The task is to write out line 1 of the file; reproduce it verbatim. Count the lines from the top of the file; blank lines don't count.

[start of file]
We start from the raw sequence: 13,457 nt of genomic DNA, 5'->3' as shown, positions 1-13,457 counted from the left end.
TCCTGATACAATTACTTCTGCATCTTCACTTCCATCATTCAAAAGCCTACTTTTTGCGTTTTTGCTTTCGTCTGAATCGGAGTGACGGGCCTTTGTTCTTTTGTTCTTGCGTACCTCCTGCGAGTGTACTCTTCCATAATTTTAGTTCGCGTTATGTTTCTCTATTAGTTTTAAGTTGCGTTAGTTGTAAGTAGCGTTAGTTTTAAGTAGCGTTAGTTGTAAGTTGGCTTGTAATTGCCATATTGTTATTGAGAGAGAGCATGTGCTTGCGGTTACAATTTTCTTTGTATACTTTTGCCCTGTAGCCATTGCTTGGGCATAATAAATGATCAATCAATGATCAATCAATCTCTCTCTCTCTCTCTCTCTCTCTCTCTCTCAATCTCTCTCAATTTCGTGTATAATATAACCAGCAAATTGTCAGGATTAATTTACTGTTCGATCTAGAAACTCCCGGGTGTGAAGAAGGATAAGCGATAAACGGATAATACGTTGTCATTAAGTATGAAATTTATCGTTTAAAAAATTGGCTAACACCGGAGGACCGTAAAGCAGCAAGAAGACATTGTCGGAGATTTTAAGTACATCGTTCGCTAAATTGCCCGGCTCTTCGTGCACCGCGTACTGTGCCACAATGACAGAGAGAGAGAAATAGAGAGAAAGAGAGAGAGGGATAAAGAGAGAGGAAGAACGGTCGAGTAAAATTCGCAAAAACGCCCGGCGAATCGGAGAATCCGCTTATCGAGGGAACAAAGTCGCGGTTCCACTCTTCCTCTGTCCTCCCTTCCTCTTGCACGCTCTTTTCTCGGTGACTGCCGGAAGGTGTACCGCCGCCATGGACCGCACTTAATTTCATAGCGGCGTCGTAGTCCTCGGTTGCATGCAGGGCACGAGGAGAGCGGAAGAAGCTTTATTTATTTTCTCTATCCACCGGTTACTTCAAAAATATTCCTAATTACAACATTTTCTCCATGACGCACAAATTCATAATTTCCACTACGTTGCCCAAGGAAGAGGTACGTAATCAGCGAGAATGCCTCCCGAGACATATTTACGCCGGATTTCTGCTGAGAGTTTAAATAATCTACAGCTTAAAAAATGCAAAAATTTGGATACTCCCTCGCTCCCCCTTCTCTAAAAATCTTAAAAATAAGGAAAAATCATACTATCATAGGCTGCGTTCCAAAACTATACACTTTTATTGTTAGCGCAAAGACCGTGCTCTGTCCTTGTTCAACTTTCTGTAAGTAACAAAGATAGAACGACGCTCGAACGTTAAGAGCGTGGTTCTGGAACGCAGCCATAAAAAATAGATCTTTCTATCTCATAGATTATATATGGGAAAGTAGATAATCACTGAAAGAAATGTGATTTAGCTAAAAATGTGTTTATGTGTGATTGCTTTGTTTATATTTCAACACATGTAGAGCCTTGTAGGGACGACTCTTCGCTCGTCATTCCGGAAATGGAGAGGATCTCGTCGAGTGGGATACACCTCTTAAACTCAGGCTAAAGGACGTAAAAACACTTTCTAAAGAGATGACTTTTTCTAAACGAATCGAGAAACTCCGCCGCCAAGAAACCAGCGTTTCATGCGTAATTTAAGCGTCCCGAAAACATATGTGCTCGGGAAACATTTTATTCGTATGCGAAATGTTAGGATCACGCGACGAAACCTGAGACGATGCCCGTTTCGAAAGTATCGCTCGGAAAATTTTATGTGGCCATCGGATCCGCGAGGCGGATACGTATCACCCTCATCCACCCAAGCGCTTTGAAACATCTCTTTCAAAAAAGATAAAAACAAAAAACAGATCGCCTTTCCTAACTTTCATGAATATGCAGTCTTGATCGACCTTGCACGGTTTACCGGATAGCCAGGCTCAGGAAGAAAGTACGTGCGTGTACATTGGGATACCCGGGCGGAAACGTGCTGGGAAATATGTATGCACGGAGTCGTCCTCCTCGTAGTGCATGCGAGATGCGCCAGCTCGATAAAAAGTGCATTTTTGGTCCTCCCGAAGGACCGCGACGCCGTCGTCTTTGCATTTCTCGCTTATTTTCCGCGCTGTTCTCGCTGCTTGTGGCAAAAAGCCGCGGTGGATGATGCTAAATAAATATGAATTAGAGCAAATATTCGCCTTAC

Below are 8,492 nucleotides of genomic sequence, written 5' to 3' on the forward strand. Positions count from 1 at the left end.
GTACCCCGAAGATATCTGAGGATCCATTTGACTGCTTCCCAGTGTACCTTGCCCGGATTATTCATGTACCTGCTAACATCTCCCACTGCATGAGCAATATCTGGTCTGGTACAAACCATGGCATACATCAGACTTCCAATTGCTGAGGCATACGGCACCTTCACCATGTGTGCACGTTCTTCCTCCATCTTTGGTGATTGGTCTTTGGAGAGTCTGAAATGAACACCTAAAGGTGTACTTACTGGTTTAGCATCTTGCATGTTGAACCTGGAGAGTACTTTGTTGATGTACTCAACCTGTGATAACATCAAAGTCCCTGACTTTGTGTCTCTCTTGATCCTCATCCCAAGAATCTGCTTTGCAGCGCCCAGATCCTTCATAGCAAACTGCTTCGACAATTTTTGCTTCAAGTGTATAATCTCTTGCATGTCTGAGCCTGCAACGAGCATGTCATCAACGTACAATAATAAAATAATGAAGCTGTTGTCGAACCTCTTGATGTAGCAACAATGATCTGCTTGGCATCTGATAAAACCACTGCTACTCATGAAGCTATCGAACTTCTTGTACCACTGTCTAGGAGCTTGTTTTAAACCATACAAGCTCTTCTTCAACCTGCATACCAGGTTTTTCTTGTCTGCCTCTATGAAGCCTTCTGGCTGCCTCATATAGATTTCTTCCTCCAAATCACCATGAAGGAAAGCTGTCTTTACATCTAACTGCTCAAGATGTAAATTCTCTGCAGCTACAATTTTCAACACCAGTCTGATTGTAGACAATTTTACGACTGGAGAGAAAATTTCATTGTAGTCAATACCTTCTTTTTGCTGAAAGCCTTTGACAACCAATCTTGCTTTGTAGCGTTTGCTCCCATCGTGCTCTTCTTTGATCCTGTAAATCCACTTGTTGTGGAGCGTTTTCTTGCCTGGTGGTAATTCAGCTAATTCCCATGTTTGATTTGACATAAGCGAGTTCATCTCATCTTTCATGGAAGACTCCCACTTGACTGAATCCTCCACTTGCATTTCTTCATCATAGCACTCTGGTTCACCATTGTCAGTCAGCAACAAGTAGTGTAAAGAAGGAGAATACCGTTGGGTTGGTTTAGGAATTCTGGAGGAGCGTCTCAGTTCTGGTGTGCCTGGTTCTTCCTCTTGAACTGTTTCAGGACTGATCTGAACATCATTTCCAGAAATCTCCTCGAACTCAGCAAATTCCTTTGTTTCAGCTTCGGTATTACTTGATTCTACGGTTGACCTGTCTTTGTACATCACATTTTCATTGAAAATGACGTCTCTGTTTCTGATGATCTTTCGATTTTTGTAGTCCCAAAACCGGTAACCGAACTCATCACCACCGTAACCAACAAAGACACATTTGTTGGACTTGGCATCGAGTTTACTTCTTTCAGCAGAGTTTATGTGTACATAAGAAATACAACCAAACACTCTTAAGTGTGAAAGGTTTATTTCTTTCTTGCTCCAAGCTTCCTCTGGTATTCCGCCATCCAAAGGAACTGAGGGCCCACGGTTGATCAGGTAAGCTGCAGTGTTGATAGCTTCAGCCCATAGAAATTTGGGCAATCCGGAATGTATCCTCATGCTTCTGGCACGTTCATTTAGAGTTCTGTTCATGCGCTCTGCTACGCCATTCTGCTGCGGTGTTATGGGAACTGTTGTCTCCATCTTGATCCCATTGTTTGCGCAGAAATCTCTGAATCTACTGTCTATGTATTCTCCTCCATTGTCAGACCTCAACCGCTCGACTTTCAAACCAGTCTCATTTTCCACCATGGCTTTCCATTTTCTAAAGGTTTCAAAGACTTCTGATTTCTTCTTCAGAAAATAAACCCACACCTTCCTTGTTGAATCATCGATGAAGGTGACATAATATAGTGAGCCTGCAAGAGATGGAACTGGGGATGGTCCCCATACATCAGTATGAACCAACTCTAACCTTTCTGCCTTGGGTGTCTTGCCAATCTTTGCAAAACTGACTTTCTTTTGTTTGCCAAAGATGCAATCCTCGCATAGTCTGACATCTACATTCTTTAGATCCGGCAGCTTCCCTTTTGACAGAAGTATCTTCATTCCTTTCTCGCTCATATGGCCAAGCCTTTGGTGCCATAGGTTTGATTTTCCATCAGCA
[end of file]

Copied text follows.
We start from the raw sequence: 13,457 nt of genomic DNA, 5'->3' as shown, positions 1-13,457 counted from the left end.